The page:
• Events and conferences. There are many different kinds of event that you could get involved in, from trade shows and careers fairs to research conferences and exhibitions. You could start work in a support role on the ground and progress to a senior event management role that calls for organisation and planning.  Your employer could be a company or venue with its own event management team or a specialised agency, and you could be responsible for tasks such as booking venues, arranging accommodation and organising material for attendees to take away with them.

The most popular hospitality and travel employers for graduates

The Guardian UK 300 2016/17 lists the most popular graduate employers in a range of industries, and is based on a survey of more than 52,000 UK undergraduates carried out by trendence, the research partner organisation of TARGETcareers. These are the top ten employers in hospitality, leisure and tourism:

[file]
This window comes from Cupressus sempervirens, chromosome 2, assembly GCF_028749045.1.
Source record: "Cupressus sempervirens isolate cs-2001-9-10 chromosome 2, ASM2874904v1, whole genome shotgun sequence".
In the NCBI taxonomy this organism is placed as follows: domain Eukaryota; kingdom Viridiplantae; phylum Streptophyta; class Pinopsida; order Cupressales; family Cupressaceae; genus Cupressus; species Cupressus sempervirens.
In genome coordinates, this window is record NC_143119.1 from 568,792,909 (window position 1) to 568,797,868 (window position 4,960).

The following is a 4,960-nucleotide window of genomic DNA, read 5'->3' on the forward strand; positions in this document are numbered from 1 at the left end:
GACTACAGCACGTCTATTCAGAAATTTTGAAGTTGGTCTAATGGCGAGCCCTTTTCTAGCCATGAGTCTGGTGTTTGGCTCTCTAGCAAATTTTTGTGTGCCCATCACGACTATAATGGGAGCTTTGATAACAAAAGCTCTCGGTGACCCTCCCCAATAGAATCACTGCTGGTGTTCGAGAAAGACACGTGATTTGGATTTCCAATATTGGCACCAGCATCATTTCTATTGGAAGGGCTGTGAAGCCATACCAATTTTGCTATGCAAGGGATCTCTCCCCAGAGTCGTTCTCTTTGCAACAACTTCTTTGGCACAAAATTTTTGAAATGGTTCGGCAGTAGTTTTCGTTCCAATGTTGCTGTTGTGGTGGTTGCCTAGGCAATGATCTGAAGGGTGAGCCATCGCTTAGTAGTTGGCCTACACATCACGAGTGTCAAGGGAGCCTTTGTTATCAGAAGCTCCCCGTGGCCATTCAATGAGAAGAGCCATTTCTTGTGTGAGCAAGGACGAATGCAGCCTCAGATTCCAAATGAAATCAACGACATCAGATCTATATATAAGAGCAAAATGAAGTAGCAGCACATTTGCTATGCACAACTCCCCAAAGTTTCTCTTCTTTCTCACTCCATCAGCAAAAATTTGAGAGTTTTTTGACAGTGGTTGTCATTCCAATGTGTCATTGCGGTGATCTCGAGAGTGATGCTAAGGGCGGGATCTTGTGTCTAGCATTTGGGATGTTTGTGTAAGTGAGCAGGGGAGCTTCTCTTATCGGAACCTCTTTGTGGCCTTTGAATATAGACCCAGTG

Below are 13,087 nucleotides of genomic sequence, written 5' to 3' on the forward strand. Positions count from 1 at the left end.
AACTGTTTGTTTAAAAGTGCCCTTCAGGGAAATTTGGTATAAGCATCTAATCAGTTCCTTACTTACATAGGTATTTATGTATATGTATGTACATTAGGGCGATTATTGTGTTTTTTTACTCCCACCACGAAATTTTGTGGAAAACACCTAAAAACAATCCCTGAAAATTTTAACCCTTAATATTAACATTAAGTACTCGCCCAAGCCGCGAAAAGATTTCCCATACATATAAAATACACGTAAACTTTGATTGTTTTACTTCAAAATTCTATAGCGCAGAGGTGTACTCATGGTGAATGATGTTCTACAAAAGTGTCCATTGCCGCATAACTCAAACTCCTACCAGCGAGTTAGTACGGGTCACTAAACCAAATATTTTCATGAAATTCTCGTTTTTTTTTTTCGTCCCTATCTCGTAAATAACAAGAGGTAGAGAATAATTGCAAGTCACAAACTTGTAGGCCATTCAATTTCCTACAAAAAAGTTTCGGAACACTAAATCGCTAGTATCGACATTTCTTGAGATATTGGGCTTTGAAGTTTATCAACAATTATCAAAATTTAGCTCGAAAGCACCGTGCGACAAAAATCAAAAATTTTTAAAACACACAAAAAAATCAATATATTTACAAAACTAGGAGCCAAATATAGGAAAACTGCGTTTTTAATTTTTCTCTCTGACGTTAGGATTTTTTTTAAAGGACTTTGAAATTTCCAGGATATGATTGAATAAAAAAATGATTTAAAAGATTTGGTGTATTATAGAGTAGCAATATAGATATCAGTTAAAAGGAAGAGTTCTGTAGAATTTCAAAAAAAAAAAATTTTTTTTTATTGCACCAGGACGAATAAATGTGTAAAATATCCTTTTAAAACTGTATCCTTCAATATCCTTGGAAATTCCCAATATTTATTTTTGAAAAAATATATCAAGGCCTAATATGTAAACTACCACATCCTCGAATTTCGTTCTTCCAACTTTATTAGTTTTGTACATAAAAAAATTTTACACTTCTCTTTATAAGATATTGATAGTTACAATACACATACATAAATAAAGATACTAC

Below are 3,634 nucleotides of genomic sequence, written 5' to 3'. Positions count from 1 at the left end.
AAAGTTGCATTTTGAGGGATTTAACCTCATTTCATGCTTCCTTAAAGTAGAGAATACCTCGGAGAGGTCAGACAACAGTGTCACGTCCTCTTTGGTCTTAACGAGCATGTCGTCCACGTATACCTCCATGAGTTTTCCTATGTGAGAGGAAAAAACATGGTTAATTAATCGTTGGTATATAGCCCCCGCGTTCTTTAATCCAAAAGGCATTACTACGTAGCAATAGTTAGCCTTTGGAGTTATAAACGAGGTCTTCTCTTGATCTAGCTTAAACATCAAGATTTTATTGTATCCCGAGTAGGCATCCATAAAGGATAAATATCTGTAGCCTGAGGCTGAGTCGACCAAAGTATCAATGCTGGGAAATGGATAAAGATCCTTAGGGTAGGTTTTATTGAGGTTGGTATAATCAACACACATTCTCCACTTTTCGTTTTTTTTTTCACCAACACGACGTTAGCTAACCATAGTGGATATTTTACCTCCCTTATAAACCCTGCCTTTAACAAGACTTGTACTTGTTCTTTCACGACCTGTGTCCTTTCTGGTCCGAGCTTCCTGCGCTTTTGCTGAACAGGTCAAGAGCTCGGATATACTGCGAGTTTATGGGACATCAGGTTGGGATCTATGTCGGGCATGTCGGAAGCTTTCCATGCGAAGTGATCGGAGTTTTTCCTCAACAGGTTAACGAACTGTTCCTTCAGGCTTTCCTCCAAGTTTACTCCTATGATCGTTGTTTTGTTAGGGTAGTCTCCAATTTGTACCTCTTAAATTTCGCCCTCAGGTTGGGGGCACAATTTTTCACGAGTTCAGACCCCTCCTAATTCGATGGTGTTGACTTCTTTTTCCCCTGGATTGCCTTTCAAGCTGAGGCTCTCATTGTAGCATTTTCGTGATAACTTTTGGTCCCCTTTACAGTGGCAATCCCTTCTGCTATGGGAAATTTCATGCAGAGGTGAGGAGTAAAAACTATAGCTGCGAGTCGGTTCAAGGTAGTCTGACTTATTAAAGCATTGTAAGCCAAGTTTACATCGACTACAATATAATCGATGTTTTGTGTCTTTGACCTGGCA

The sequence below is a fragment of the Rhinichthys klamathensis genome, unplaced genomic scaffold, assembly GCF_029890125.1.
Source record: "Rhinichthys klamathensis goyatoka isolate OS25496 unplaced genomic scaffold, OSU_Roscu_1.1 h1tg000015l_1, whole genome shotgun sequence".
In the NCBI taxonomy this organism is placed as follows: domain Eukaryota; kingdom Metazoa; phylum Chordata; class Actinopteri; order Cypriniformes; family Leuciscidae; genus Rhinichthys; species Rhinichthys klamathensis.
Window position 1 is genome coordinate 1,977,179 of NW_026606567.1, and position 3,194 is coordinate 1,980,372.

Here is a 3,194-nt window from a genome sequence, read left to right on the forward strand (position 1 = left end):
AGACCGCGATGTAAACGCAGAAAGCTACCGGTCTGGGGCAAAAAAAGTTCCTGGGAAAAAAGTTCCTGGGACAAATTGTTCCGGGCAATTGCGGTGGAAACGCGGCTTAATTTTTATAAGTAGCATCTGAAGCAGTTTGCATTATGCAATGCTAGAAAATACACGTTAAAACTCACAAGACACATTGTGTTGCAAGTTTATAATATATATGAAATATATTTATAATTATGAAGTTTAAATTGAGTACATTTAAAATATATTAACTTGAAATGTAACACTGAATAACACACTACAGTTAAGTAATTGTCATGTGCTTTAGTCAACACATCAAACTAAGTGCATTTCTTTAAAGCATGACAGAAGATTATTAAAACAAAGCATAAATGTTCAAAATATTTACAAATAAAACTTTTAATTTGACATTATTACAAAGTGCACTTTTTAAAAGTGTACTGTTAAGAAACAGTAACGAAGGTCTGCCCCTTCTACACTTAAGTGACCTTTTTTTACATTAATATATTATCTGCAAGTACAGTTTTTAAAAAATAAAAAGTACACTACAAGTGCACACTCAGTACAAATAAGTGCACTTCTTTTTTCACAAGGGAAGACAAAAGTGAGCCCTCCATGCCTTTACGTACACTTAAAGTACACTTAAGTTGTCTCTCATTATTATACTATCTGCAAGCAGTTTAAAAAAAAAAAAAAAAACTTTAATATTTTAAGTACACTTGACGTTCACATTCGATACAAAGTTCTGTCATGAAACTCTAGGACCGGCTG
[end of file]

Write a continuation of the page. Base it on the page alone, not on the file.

• Marriott International. This hospitality company has more than 6,000 properties around the world under numerous different brands, ranging from boutique hotels to luxury resorts.
  • Hilton Worldwide. The global hospitality company has more than 4,900 properties and 14 brands.
  • Thomas Cook. The travel agency employs nearly 22,000 people worldwide and serves millions of customers each year. It provides services online as well as operating hundreds of stores across the UK.
  • InterContinental Hotels Group. This international hotel operator’s brands include Holiday Inn and Crowne Plaza.
  • Center Parcs. The short-break holiday company runs five holiday villages in the UK.
  • TUI. TUI Group is a leisure and tourism group that owns hotels, cruise lines, airlines and tour operators, including the UK-based tour operator Thomson (this is also one of the most popular hospitality and travel employers for school leavers).